Hubble provides the most accurate measurement of the expansion of the universe to date

Hubble provides the most accurate measurement of the expansion of the universe to date

By analysing more than 30-year-old data collected by the Hubble Space Telescope, NASA has been able to measure the rate of expansion of the universe in the most accurate way to date.

Astronomers have known for almost a century that the universe is expanding. The further the galaxies are apart, the faster they move. The speed at which they move, depending on the distance to the Earth, is defined as the constant Hubble. Measuring this value was one of the main objectives of the telescope.

To measure the constant Hubble, astronomers analyse distances to different types of objects whose brightness is well known. To study relatively close objects, astronomers rely on Cepheids. This is a class of stars that pulsate according to a predictable pattern.

More accurate constant

Over the past few decades, measurements of these objects have allowed astronomers to calculate a permanent Hubble of about 70 km per second per megaparsec from the Earth at a speed of about 70 km per second, and this speed increases by 70 km/s with each megaparsec.

However, in recent years, teams have used other methods to try to refine this estimate, and the results have varied widely. For this new work, the NASA team has collected and analysed the most complete catalogue of these objects to date to make the most accurate measurement of this constant. All these objects, isolated in forty-two galaxies, have been obtained by Hubbles over the past thirty years.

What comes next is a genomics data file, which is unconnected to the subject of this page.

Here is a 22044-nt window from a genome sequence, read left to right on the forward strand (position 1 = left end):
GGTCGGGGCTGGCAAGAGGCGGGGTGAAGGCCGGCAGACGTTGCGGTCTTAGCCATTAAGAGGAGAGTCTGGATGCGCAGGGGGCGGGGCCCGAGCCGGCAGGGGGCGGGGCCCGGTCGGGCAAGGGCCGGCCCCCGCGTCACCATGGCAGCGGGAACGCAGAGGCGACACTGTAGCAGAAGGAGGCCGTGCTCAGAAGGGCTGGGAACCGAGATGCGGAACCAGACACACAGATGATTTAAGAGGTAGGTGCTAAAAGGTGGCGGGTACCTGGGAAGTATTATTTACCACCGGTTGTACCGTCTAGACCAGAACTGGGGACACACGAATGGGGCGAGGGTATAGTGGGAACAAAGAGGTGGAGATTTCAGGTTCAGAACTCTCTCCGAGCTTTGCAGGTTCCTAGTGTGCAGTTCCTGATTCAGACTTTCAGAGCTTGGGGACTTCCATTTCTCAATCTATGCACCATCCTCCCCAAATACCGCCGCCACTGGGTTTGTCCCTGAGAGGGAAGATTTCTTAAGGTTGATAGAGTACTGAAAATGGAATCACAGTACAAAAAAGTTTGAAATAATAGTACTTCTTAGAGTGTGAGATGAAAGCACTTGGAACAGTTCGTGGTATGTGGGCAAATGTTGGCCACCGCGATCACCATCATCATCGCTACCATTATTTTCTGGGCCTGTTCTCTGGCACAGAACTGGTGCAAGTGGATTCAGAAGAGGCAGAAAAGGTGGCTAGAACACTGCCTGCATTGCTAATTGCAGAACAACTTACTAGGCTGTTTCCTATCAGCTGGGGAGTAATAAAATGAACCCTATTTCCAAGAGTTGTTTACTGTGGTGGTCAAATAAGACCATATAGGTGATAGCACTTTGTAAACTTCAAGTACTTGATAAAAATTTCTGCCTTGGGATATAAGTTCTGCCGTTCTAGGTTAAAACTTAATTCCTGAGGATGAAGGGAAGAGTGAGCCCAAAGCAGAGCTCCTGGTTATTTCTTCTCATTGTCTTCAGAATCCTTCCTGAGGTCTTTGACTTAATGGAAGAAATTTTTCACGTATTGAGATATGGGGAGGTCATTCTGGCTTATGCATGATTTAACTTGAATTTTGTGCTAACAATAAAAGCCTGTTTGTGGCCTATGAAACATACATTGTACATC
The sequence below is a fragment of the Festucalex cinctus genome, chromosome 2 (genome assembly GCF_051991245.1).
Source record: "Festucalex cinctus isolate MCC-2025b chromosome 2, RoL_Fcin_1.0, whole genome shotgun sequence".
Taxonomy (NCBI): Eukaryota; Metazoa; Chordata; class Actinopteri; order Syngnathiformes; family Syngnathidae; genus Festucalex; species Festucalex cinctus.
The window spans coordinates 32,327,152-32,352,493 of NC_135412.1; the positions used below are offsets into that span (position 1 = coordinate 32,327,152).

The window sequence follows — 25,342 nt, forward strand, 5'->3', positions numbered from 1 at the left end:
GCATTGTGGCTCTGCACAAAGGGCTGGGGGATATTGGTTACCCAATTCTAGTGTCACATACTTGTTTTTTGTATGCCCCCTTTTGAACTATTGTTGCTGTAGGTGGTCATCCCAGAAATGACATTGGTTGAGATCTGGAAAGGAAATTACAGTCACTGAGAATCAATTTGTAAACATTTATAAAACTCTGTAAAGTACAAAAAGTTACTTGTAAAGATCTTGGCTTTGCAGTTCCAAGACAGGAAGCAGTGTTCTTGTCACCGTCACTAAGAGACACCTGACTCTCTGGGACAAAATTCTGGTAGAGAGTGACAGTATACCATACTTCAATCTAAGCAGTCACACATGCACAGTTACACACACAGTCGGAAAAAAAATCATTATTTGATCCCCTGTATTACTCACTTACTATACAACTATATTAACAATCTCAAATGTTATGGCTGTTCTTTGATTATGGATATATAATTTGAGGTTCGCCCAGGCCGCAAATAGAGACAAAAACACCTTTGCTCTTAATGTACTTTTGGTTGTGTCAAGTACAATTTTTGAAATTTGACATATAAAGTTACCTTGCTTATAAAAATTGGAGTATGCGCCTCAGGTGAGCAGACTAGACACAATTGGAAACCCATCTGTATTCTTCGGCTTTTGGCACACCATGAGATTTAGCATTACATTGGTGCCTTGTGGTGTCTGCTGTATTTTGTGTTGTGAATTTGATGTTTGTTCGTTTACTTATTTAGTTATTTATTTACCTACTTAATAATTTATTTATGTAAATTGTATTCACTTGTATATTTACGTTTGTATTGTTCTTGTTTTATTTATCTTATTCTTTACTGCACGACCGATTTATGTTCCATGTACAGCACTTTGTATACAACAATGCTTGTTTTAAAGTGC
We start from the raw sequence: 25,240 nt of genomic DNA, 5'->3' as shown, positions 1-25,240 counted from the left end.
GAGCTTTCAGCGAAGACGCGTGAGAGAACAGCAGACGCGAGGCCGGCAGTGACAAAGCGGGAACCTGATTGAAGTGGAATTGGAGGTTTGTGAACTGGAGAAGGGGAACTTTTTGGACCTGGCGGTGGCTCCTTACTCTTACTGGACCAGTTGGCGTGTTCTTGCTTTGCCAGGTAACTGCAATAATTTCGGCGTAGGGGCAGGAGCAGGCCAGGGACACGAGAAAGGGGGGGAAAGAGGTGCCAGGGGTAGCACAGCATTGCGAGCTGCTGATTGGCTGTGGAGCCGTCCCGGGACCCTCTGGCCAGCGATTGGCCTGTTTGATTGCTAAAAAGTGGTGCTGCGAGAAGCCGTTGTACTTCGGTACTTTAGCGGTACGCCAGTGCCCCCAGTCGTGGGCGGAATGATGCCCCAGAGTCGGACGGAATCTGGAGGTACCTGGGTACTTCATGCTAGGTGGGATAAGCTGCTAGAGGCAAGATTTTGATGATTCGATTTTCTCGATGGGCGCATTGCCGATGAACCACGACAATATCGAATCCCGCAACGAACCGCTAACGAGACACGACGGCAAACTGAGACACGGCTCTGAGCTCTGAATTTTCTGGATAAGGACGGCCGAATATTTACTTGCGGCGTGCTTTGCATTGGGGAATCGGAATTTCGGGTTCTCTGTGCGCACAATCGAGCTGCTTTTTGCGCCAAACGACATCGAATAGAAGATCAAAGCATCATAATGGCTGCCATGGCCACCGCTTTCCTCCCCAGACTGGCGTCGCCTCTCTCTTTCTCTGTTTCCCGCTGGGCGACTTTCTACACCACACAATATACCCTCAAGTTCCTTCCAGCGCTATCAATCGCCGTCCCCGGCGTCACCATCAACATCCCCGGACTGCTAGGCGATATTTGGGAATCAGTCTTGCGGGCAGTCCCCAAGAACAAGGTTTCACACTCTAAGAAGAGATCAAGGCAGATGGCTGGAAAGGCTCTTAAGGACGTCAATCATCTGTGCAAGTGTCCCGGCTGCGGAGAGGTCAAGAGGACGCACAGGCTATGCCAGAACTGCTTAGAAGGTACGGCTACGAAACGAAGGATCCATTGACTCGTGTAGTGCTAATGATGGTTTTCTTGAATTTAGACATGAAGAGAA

From this work, the constant Hubble that the team calculated was 73 km/s/Mpk, plus/minus 1 km/s/Mpk. This reduces the error to only 1.4 per cent, which is more accurate than other measurements. This new clarification can help astronomers improve cosmological models by better determining their age or future.

Large gap that raises questions

However, the main mystery remains: it was predicted that the rate of expansion of the universe would be slower than Hubble actually sees. By combining the Standard Cosmological Model of the Universe and Measurements carried out by the mission of the European Space Agency Plank, astronomers predict a lower value of the permanent Hubble: 67.5 km/s/Mpk.

According to researchers, given the large size of Hubble's sample, there is only one chance per million that astronomers are wrong in the new estimate, but the measurements of the Standard Model of Cosmology are also very reliable. Astronomers still cannot explain the difference between the rate of expansion of the local universe and the early universe, but the answer may be related to new physics.

This mystery can be answered by the James Webb telescope, which will expand Hubble's work by providing long-range or higher-resolution space markers.